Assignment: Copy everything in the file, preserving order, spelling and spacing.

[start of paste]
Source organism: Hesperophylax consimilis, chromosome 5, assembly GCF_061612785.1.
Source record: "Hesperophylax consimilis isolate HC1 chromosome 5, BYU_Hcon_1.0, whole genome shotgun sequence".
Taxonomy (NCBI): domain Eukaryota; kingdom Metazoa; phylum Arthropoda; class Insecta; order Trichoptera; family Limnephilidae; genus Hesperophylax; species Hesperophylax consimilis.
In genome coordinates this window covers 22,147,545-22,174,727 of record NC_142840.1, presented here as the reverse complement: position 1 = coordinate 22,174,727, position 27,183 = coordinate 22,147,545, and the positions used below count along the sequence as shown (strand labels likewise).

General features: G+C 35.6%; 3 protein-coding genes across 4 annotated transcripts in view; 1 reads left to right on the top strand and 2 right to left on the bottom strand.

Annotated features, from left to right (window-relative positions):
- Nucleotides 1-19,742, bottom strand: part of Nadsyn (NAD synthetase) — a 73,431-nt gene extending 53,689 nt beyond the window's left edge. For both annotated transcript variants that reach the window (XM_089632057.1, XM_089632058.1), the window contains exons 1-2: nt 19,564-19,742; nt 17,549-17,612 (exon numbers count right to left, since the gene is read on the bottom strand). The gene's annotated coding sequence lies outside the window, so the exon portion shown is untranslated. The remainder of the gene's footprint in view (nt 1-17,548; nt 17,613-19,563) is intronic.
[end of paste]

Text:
Source organism: Hesperophylax consimilis, chromosome 5, assembly GCF_061612785.1.
Source record: "Hesperophylax consimilis isolate HC1 chromosome 5, BYU_Hcon_1.0, whole genome shotgun sequence".
Taxonomy (NCBI): domain Eukaryota; kingdom Metazoa; phylum Arthropoda; class Insecta; order Trichoptera; family Limnephilidae; genus Hesperophylax; species Hesperophylax consimilis.
In genome coordinates this window covers 22,147,545-22,174,727 of record NC_142840.1, presented here as the reverse complement: position 1 = coordinate 22,174,727, position 27,183 = coordinate 22,147,545, and the positions used below count along the sequence as shown (strand labels likewise).

General features: G+C 35.6%; 3 protein-coding genes across 4 annotated transcripts in view; 1 reads left to right on the top strand and 2 right to left on the bottom strand.

Annotated features, from left to right (window-relative positions):
- Nucleotides 1-19,742, bottom strand: part of Nadsyn (NAD synthetase) — a 73,431-nt gene extending 53,689 nt beyond the window's left edge. For both annotated transcript variants that reach the window (XM_089632057.1, XM_089632058.1), the window contains exons 1-2: nt 19,564-19,742; nt 17,549-17,612 (exon numbers count right to left, since the gene is read on the bottom strand). The gene's annotated coding sequence lies outside the window, so the exon portion shown is untranslated. The remainder of the gene's footprint in view (nt 1-17,548; nt 17,613-19,563) is intronic.